The nation’s future is guaranteed by the sacrifices of the men and women in uniform who are willing to defend it.
That was the message Gov. Martin O’Malley shared with an audience of 1,150 people during the installation’s Memorial Day Remembrance and 26th Annual Massing of the Colors on May 6 at the Fort Meade Pavilion.
“We are fortunate to have been born into the strongest and freest republic ever created,” O’Malley said. “But its tomorrows, its future, is never inevitable. Its future is secured by the men and women who are willing to step up — not in times that are easy, not when in their own personal circumstances it’s easy, but when times are difficult.”
The 90-minute event, hosted by the garrison and the Gen. George G. Meade Chapter of the Military Order of the World Wars (MOWW), featured a performance by the U.S. Army Old Guard Fife & Drum Corps from the Military District of Washington (MDW), a reading of the preamble to the constitution of the MOWW and a free concert by the U.S. Army Field Band and Soldiers’ Chorus.
During the massing, the MDW Armed Forces Guard and more than 45 military, civic and youth organizations presented their respective colors.
“I think it was wonderful,” said Col. Jeffrey Mascoll of the 200th Military Police Command. “I have never been to a Massing of the Colors and Memorial Day celebration before. It was great. The governor’s remarks were right on point.”
In his introduction of the governor, Garrison Commander Col. Edward Rothstein acknowledged O’Malley’s commitment to Fort Meade during the implementation of the Base Realignment and Closure process and his signing of the Fort Meade Community Covenant in November 2011.
The covenant, Rothstein said, represents “the promise of key partners based on trust and cooperation, a promise that could not be kept without [O’Malley’s] leadership and dedication to our service men and women and their families.”
In his remarks, O’Malley thanked the nation’s veterans and active-duty service members.
“Our country is only as strong as the men and women who are willing to step up in the present to defend the future and, when it is necessary, fight for her future,” he said.
The governor also spoke about the upcoming bicentennial celebration of the War of 1812, fought between the United States and Great Britain from 1812 to 1815.
The Battle of Baltimore began Sept. 13, 1814, when Maryland militia withstood a 25-hour bombardment by British naval forces at North Point.
O’Malley reflected upon the courage and commitment of citizens and citizen soldiers who came together during the battle “in that deepest, most patriotic sense, the deepest, most patriotic love — the love of one’s home, of one’s neighbors, of one’s city.”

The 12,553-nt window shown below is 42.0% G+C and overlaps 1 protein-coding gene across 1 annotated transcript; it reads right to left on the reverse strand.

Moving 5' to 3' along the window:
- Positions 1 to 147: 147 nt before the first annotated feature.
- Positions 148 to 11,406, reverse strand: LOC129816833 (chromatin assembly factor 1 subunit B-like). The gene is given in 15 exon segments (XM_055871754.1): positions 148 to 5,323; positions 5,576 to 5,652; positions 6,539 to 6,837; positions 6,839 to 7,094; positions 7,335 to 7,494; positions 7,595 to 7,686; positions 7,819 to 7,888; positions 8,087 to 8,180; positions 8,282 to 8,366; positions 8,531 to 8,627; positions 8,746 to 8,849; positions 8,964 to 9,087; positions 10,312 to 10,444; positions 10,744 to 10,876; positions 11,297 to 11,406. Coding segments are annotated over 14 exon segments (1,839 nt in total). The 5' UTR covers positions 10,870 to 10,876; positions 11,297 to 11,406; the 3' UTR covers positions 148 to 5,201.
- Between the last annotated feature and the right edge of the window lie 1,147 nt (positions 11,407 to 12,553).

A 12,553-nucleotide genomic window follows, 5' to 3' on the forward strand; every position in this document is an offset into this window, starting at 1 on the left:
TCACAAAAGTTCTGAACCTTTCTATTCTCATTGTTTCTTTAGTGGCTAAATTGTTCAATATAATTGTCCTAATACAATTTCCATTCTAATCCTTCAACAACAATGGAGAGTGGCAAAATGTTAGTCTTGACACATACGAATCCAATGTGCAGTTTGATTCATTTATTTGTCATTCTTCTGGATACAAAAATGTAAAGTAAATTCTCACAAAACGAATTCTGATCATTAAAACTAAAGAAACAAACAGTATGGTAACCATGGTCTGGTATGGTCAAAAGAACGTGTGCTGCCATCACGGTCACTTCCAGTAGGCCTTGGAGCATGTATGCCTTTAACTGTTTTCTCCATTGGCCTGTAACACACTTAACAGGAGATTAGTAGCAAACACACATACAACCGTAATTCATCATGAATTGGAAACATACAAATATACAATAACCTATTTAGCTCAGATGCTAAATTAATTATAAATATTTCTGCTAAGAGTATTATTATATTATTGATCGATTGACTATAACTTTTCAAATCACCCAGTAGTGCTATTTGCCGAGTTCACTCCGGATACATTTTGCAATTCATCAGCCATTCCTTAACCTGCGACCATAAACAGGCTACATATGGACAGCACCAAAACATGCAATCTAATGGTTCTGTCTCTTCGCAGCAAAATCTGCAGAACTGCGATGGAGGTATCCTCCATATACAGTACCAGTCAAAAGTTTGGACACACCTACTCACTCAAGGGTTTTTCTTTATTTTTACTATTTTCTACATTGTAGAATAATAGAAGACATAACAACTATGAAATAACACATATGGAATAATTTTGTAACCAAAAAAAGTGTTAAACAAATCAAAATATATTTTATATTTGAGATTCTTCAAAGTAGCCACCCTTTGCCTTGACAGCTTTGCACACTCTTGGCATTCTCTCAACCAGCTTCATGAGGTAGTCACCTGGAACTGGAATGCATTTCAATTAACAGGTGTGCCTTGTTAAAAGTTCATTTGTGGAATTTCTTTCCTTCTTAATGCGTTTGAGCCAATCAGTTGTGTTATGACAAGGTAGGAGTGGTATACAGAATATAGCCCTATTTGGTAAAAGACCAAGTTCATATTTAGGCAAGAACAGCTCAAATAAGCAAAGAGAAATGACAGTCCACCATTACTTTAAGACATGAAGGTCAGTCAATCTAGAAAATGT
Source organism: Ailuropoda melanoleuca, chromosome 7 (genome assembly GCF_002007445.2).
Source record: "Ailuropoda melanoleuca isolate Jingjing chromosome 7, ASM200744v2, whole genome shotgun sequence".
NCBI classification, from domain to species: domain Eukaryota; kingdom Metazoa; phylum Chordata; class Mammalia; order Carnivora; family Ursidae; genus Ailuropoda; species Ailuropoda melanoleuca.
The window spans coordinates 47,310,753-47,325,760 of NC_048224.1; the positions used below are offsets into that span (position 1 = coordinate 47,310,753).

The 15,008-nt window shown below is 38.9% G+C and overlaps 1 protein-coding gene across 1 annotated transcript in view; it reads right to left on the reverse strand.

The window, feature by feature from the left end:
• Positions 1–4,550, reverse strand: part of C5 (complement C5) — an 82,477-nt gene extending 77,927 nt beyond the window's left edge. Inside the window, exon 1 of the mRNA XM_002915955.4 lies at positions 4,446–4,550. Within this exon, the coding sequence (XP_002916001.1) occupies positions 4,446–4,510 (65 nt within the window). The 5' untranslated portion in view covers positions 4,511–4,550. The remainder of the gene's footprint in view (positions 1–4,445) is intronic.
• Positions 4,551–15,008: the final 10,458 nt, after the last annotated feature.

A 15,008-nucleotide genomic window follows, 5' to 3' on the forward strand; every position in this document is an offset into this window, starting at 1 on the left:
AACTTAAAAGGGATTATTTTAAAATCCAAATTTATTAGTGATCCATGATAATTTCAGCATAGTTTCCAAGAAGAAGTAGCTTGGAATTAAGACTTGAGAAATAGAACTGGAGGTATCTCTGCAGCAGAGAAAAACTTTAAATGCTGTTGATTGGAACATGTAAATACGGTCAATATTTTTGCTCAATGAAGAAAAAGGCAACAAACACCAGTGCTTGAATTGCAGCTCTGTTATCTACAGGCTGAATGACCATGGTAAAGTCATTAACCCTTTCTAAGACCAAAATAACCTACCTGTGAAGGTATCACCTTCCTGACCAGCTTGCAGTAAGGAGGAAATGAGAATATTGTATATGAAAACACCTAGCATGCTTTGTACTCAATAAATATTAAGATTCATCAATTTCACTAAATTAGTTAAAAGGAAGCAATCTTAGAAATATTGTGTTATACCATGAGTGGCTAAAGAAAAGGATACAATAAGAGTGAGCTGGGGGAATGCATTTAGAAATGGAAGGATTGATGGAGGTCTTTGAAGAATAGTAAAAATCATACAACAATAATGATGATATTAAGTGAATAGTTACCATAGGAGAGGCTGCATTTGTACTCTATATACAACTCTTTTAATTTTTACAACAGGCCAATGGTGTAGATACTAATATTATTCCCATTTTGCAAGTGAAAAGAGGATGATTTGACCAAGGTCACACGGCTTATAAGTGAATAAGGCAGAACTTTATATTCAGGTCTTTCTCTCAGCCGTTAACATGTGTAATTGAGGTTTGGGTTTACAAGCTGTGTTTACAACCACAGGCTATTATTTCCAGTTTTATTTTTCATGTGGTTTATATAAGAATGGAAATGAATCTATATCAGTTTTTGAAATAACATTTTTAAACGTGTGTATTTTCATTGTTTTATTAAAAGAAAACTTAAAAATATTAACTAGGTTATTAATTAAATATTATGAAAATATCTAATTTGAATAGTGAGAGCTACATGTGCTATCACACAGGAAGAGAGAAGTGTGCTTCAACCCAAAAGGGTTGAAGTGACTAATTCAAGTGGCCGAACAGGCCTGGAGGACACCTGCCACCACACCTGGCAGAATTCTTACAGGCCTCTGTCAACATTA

Throughout the bombardment, all of Baltimore’s lights were extinguished. The only light was from the exploding shells that lit up an enormous American flag still flying over Fort McHenry on the morning of Sept. 14.
“The thread that held that flag together was the thread of human dignity,” O’Malley said, “the dignity of home, the dignity of country and the dignity of the individual.”
The governor said the freedoms that Americans enjoy are not free.
“Previous generations have fought, have worked, have invested, have died for the quality of life that we enjoy — and it is not something that we should ever take for granted,” O’Malley said.
“Our men and women in uniform do not take it for granted. They are the core of what makes us the strong, compassionate, caring, growing and generous country that we are, the country that we are going to be proud to give to the next generation to carry forward.”
Among those who attended were 16 Boy Scouts from Troop 1299, of Baltimore, who camped Saturday night at the installation’s RV park. The event was the first time the troop attended a Massing of the Colors.
“I hope they get an appreciation for Memorial Day and get exposure to the diversity of military and civic organizations that they have here,” Scout leader Sidney White said. “Maybe this will inspire them to join the military.”
Boy Scout David Lee, who attends the Talmudical Academy of Baltimore, said he was inspired by the ceremony. “I liked everything about it,” the 14-year-old said. “It’s a great way to acknowledge all the people who are still serving us today.”
Briana Scott, 15, a sophomore at Frederick Douglass High School in Upper Marlboro, said the event was memorable. “We all came together and brought to light how many were dedicated and put their lives on the line for our country,” said Scott, a member of the high school’s Navy Junior Reserve Officers’ Training Corps who helped post its colors. “It was a good experience.”
The installation’s Memorial Day Remembrance and Massing of the Colors is just one of many events held on Fort Meade that are open to the public. See the Summer Events Calendar for more opportunities to visit Fort Meade.
Lisa Rhodes is a reporter for Soundoff. She can be contacted at 301-677-1432 and firstname.lastname@example.org.